my $clone = $event->clone;
	my $method_name;
	if (ref $listener eq 'CODE') {
		&$listener($clone);
	} elsif (ref $listener eq 'ARRAY') {
		my $o = $listener->[1];
		return unless defined $o; # could be a dead weak ref
		$method_name = $listener->[0];
		my @params = $listener->[2]?
			map { $event->$_ } @{$listener->[2]}:
			($clone);
		$o->$method_name(@params);
	} else {
		return unless defined $listener; # could be a dead weak ref
		$method_name = 'handle_event_'. $event->name;
		$listener->$method_name($clone);
	}
}

sub has_listeners {
	my ($listenable, $event_name) = @_;
	my $listeners = get_listeners($listenable, $event_name);
	return $listeners && @$listeners;
}

sub get_listeners {
	my ($listenable, $event_name) = @_;
	return $listenable->{get_listener_key($event_name)};
}

sub get_listener_key { '_'. __PACKAGE__. '_'. pop }

sub get_listenable_state {
	my ($listenable, $event_params)  = @_;
	local $_;
	return map {
		my $state_getter = $event_params->{$_};
		$_ => $listenable->$state_getter;
	} keys %$event_params
}

sub is_equal_state {
	my ($old_state, $new_state) = @_;
	for my $key (keys %$new_state) {
		return 0 unless
			is_equal_value($old_state->{$key}, $new_state->{$key});
	}
	return 1;
}

# TODO: need smarter ways to figure out equality
sub is_equal_value {
	my ($old, $new) = @_;
	return
		(!defined $new && !defined $old) ||
		(
			defined $new && defined $old &&
			!ref($old) && !ref($new) &&
			$old eq $new
		);
}

sub is_hash {
	shift =~ /=?([A-Z]+)\(/;
	return $1 eq 'HASH';
}

1;

__END__

=pod

=head1 NAME

Aspect::Library::Listenable - Observer pattern with events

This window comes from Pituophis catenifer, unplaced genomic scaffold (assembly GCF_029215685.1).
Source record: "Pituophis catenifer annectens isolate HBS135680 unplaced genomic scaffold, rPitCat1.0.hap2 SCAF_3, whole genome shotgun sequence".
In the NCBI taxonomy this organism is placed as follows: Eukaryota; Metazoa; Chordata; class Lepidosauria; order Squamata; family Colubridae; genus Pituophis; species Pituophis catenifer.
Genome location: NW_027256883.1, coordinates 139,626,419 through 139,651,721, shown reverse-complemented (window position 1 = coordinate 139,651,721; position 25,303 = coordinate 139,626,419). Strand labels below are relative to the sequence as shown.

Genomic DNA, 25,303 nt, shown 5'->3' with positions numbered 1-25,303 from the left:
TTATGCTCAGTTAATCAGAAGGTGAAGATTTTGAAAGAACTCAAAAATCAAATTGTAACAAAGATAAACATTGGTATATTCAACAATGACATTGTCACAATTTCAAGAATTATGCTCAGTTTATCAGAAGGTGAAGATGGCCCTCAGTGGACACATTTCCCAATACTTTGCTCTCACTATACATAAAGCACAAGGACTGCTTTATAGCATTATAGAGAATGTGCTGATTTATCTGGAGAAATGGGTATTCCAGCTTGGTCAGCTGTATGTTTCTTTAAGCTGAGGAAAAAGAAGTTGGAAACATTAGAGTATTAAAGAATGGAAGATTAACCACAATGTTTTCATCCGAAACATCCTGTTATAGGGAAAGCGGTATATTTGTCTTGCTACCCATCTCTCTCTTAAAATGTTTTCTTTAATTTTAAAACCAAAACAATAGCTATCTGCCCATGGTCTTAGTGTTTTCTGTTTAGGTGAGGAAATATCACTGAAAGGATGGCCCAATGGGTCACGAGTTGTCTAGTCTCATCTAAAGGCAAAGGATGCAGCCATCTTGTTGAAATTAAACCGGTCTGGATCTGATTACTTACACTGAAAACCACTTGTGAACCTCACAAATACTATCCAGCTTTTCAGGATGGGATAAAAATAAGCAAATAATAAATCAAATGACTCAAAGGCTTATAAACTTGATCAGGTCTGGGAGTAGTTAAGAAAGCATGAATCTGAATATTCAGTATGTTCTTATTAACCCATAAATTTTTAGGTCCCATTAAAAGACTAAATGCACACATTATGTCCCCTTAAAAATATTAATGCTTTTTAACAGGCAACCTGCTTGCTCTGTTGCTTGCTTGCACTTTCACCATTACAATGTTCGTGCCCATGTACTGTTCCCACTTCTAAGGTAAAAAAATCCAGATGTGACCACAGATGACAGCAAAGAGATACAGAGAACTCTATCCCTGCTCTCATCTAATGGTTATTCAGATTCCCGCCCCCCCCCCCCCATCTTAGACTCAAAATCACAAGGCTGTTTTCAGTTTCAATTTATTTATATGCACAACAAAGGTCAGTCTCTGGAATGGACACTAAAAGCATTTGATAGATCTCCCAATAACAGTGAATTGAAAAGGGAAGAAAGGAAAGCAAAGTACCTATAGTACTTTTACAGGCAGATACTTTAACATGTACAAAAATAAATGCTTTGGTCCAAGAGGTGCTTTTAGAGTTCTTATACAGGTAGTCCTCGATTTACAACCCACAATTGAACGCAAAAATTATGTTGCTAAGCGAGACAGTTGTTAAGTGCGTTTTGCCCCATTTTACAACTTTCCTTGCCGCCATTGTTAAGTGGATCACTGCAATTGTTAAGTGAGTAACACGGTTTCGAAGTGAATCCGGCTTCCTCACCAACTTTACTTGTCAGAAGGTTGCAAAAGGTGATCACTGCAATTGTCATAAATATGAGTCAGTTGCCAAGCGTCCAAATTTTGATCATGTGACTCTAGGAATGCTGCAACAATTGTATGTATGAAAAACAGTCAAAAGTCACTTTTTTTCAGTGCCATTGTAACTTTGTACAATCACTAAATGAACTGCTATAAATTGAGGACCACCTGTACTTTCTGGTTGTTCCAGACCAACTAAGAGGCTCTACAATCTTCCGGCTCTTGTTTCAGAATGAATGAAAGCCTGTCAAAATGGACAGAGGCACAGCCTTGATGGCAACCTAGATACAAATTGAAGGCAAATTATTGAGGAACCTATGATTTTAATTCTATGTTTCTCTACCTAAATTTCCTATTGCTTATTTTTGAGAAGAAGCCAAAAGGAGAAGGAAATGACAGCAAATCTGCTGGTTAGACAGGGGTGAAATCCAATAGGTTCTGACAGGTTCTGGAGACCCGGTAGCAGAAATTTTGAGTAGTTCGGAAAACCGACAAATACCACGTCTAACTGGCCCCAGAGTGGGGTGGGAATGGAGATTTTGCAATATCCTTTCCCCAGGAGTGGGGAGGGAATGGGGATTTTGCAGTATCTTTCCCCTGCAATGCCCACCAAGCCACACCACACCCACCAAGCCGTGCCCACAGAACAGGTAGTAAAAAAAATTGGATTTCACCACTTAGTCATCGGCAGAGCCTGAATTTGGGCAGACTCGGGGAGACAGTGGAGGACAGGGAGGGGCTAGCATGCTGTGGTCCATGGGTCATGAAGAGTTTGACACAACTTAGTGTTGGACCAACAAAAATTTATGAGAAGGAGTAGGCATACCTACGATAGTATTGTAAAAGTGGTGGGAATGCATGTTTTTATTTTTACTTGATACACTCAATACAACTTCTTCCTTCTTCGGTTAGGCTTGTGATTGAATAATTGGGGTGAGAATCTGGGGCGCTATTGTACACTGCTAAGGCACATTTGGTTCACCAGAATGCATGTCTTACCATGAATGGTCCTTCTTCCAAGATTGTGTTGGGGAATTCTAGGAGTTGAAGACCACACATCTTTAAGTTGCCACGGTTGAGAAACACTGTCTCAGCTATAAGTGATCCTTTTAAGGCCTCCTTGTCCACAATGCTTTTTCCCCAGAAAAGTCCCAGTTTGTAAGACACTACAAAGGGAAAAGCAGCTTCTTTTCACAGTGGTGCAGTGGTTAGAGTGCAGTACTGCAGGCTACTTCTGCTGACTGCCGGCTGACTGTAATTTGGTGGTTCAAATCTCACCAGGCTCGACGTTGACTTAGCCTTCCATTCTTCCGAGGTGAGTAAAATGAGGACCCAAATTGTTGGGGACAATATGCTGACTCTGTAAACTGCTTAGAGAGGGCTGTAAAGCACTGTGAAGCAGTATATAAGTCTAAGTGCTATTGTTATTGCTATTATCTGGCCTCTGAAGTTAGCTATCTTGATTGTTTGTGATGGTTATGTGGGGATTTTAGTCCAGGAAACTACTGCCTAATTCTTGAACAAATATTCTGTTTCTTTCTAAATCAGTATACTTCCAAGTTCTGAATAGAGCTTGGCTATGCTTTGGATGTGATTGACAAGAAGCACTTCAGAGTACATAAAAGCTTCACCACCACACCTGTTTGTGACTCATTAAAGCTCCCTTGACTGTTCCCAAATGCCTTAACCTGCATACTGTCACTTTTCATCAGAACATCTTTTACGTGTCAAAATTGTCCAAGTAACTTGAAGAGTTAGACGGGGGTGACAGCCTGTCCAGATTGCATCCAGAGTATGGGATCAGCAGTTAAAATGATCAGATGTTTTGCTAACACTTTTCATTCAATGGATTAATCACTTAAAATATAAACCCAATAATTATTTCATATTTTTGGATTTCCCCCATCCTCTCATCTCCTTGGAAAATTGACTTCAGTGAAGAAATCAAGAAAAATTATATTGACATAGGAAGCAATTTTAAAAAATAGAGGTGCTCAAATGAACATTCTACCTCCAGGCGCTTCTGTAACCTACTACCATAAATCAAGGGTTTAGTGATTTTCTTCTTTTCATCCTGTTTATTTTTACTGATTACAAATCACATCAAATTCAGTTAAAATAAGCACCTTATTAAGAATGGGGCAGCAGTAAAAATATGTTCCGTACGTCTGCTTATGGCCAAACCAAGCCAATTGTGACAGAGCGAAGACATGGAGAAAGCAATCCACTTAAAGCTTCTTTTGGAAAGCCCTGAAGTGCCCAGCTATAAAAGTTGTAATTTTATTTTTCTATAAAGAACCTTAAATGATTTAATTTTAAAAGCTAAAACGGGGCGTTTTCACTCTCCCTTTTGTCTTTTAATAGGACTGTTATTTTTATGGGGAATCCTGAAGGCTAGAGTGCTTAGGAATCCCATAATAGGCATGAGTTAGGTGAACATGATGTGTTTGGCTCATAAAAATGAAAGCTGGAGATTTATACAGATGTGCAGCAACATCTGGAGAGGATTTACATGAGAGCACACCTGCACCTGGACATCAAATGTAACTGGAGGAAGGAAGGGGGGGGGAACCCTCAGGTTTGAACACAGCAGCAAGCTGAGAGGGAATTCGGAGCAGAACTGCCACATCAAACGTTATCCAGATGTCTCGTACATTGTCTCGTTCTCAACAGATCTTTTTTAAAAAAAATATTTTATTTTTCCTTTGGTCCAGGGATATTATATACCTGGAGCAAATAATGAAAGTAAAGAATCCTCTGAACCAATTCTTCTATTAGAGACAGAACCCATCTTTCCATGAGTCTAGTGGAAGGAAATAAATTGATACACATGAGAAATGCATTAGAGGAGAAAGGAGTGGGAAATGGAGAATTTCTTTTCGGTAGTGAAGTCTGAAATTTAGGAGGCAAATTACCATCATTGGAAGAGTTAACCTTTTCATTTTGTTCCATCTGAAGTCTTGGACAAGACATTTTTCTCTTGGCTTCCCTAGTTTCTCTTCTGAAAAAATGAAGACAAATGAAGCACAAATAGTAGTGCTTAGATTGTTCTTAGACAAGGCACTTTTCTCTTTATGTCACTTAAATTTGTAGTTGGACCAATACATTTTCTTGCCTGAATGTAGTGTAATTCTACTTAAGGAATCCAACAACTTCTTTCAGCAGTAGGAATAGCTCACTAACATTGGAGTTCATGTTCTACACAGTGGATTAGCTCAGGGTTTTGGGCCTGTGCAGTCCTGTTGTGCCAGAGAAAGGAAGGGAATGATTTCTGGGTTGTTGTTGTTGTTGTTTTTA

=head1 SYNOPSIS

  # The class that we will make listenable
  package Point;
  
  sub new {
     bless { color => 'blue' }, shift;
  }
  
  sub erase {
      print 'erased!';
  }
  
  sub get_color {
      $_[0]->{color};
  }
  
  sub set_color {
      $_[0]->{color} = $_[1];
  }
  
  package main;
  
  use Aspect;
  use Aspect::Library::Listenable;
  
  # Setup the simplest listenable relationship: a signal
  
  # Define the aspect for the listenable relationship
  aspect Listenable => ( Erase => call 'Point::erase' );
  
  # Now add a listener
  my $erase_listener = sub { print shift->as_string };
  add_listener $point, Erase => $erase_listener;
  
  my $point = Point->new;
  $point->erase;
  # prints: "erased! name:Erase, source:Point"
  
  remove_listener $point, Erase => $erase_listener;
  $point->erase;
  # prints: "erased!"
  
  # A more complex relationship: listeners get old and new color values
  # and will only be notified if these values are not equal
  aspect Listenable =>
     (Color => call 'Point::set_color', color => 'get_color');
  
  add_listener $point, Color =>
     my $color_listener = sub { print shift->as_string };
  
  $point->set_color('red');
  # prints: "name:Color, source:Point, color:red, old_color:blue, params:red"

  $point->set_color('red'); # does not print anything, color unchanged
  
  remove_listener $point, Color => $color_listener;
  
  # listeners can be callback, as above, or they can be objects
  
  package ColorListener;
  sub new { bless {}, shift }
  sub handle_event_Color { print "new color: ". shift->color };